Old Europe meets new
Driven by the euro crisis, 11 European nations led by Germany propose a tighter union with more democracy. As a new model of governance and shared sovereignty, it would be one of old virtues designed for tougher global competition.
Europe has been reinventing itself since 1945, and last Monday yet another blueprint for the Continent was put forth. This one is a 12-page document from the foreign ministers of 11 nations after nine months of negotiations.
Driven by the euro crisis and a resurgent nationalism, the plan aims to rearrange the governance over Europe to face a 21st-century world of new global threats and fast-paced competition.
While it calls for greater unity – or “more Europe” – the proposal wouldn’t simply replace the 27 nation-states with a superstate. Rather, it strikes a balance between individual freedom and greater community cohesion by building a flexible network of power centers, still rooted in national identities.
The European Union’s multiheaded institutions would become more democratic, for example, with direct elections of some top officials and small groups of nations following different paths. State sovereignty, however, would be “pooled” into greater EU-wide authority, such as a European visa, a police force for Europe’s borders, a single diplomatic service, and central authority over spending. Most of the foreign ministers even endorsed a European army.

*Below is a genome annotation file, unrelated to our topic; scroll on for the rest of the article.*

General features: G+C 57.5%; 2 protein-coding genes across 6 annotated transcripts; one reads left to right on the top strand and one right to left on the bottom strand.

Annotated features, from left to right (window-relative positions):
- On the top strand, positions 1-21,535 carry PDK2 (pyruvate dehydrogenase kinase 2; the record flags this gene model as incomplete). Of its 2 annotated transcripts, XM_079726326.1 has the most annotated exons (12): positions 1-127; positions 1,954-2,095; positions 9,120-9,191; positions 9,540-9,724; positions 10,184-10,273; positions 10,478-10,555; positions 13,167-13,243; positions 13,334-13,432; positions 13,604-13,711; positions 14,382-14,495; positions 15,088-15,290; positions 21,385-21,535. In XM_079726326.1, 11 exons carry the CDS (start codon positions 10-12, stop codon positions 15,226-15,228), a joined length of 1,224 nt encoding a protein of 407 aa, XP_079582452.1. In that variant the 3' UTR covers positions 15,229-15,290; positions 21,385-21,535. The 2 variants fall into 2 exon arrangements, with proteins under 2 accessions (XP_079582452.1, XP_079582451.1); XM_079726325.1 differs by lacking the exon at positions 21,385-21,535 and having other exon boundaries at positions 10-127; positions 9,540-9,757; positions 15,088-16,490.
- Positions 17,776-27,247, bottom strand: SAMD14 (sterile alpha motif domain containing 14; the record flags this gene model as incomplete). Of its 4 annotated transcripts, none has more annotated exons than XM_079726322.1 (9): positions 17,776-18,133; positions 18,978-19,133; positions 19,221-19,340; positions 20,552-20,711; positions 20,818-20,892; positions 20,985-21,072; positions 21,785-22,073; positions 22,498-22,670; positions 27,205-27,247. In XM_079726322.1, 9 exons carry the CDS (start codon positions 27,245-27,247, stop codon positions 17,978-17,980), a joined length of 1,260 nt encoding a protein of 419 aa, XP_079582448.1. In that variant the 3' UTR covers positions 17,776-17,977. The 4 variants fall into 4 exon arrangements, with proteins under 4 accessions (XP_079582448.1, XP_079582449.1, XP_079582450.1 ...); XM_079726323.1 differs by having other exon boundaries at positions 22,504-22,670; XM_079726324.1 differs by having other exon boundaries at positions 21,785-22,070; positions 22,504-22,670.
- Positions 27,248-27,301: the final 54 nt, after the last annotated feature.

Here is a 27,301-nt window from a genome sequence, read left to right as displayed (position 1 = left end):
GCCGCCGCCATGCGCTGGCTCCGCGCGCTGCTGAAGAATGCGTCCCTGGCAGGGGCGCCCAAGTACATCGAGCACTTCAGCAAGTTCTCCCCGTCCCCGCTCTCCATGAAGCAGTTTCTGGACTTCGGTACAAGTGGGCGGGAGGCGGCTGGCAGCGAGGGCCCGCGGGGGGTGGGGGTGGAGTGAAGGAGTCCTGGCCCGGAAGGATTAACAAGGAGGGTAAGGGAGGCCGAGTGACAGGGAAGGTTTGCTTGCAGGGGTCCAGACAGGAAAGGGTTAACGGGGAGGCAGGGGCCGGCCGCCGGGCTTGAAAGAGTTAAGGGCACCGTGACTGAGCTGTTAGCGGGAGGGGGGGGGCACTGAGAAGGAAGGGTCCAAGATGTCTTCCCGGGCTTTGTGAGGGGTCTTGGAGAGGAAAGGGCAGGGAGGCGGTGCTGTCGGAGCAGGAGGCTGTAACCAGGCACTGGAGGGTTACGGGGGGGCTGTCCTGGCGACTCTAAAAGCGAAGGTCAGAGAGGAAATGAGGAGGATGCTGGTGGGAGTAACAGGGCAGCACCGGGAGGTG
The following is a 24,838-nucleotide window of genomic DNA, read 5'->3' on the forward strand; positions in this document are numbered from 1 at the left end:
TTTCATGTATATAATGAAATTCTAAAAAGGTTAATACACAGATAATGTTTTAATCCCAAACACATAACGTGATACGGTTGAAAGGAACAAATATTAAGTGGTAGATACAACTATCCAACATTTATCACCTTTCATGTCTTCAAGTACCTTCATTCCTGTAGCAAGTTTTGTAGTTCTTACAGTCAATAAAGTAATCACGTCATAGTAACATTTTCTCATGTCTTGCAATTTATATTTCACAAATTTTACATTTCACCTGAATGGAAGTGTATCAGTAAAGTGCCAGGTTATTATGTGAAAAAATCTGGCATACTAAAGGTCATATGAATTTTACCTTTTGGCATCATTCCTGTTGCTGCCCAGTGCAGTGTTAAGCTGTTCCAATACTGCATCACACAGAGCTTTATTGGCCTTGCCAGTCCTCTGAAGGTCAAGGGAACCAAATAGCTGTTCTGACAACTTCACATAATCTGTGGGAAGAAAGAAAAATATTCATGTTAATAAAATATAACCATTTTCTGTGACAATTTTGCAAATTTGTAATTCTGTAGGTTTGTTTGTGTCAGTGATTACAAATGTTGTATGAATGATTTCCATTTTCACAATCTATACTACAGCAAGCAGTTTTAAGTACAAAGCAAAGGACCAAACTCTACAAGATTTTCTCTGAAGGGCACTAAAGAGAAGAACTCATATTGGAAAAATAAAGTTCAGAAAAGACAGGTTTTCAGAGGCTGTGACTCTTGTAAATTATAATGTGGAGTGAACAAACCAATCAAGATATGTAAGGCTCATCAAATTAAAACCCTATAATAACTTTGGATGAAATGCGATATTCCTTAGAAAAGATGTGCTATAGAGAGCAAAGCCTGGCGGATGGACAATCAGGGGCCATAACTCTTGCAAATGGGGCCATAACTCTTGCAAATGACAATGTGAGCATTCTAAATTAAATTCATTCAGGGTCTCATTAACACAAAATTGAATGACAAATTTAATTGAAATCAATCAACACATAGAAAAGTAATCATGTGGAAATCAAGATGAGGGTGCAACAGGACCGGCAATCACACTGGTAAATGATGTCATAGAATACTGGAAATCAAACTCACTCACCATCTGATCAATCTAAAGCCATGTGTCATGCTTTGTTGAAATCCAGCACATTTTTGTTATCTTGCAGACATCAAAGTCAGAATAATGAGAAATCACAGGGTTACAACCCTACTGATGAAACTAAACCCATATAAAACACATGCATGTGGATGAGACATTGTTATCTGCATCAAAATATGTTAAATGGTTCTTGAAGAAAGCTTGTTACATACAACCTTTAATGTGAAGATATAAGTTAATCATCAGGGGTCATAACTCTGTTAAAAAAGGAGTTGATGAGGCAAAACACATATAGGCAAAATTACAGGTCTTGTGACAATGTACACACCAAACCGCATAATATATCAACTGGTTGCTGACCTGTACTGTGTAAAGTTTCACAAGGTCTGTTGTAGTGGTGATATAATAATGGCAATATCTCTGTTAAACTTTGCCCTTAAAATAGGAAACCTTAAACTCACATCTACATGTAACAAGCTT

This is bold stuff, driven largely by Germany, and soon to be debated by EU heads of state in October and December, and perhaps later decided by popular referendums in 2014.
What Europe has learned from the euro crisis is that global financial markets are very demanding if countries aren’t prudent, innovative, transparent, and flexible. Those qualities translate into fiscal responsibility, a policy of promoting commercial competition, honesty in economic data, and a democratic responsiveness to people’s needs.